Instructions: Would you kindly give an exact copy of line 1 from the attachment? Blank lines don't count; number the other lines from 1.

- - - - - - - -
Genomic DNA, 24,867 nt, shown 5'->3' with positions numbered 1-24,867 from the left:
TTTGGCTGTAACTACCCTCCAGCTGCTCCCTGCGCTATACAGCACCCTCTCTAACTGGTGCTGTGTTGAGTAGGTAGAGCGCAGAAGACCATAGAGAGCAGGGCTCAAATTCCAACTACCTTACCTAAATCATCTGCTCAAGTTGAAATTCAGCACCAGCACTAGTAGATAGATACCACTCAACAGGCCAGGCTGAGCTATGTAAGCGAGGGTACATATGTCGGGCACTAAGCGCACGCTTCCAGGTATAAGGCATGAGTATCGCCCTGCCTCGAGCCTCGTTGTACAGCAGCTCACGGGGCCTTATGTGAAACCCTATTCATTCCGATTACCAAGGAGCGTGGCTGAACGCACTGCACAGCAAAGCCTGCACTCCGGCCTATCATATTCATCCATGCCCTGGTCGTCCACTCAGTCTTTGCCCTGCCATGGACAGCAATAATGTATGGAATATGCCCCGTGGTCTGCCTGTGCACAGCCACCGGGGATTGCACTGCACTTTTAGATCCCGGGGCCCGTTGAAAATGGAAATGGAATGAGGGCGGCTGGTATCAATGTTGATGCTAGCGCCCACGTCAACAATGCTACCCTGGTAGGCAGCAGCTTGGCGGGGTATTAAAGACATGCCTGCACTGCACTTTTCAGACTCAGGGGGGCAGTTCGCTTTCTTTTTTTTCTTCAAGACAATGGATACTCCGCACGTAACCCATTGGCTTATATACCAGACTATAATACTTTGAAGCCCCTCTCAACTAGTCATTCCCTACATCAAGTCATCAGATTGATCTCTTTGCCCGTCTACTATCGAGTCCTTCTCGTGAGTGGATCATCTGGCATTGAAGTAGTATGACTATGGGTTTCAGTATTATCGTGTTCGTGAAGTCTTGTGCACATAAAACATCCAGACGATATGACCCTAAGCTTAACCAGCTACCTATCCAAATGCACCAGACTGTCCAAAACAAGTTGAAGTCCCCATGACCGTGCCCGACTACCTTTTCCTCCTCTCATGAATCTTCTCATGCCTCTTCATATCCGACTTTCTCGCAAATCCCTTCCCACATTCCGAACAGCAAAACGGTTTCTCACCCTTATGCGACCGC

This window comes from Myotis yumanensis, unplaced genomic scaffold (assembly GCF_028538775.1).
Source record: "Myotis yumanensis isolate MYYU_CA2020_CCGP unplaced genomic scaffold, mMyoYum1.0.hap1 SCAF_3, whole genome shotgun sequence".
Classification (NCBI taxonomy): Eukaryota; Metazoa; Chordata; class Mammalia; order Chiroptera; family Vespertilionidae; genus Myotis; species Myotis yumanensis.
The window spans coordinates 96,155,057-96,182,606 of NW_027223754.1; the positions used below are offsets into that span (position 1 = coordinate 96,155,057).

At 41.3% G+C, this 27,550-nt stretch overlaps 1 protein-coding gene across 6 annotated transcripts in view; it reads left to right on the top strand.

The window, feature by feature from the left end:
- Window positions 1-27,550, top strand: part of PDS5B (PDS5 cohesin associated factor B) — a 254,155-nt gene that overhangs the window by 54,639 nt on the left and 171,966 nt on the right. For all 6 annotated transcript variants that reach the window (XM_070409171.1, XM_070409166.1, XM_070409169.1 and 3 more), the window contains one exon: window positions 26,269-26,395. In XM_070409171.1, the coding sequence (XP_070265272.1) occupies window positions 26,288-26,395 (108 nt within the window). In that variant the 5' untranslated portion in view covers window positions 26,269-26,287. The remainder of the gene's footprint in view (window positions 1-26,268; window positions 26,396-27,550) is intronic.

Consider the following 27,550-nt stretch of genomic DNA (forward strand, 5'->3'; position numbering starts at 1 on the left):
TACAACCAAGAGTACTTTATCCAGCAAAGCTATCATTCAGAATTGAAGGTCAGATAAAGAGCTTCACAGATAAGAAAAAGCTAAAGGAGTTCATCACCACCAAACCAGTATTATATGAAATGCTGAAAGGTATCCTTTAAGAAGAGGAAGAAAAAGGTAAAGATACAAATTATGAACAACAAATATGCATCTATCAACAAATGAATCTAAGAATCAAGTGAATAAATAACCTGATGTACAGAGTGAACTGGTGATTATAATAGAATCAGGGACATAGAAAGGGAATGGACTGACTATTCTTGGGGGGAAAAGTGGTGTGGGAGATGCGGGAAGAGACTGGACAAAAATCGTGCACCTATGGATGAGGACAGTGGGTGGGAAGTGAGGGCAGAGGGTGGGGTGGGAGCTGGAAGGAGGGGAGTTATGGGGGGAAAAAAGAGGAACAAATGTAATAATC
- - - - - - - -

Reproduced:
Genomic DNA, 24,867 nt, shown 5'->3' with positions numbered 1-24,867 from the left: